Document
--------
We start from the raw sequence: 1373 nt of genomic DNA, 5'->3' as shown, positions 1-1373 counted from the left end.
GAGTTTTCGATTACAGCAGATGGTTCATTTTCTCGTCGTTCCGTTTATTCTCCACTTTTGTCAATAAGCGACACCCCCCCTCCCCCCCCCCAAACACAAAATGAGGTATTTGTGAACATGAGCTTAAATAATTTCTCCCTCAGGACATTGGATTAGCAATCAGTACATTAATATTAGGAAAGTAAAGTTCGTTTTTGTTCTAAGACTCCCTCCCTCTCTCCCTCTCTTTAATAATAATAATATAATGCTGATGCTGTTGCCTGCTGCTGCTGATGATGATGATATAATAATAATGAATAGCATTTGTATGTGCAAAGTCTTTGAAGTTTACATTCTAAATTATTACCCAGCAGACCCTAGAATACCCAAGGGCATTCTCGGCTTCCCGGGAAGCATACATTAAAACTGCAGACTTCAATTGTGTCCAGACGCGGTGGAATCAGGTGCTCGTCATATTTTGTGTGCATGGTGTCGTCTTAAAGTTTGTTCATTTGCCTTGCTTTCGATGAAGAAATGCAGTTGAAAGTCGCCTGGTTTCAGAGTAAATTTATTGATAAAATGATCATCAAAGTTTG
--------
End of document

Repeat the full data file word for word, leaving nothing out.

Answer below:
We start from the raw sequence: 1373 nt of genomic DNA, 5'->3' as shown, positions 1-1373 counted from the left end.
GAGTTTTCGATTACAGCAGATGGTTCATTTTCTCGTCGTTCCGTTTATTCTCCACTTTTGTCAATAAGCGACACCCCCCCTCCCCCCCCCCAAACACAAAATGAGGTATTTGTGAACATGAGCTTAAATAATTTCTCCCTCAGGACATTGGATTAGCAATCAGTACATTAATATTAGGAAAGTAAAGTTCGTTTTTGTTCTAAGACTCCCTCCCTCTCTCCCTCTCTTTAATAATAATAATATAATGCTGATGCTGTTGCCTGCTGCTGCTGATGATGATGATATAATAATAATGAATAGCATTTGTATGTGCAAAGTCTTTGAAGTTTACATTCTAAATTATTACCCAGCAGACCCTAGAATACCCAAGGGCATTCTCGGCTTCCCGGGAAGCATACATTAAAACTGCAGACTTCAATTGTGTCCAGACGCGGTGGAATCAGGTGCTCGTCATATTTTGTGTGCATGGTGTCGTCTTAAAGTTTGTTCATTTGCCTTGCTTTCGATGAAGAAATGCAGTTGAAAGTCGCCTGGTTTCAGAGTAAATTTATTGATAAAATGATCATCAAAGTTTG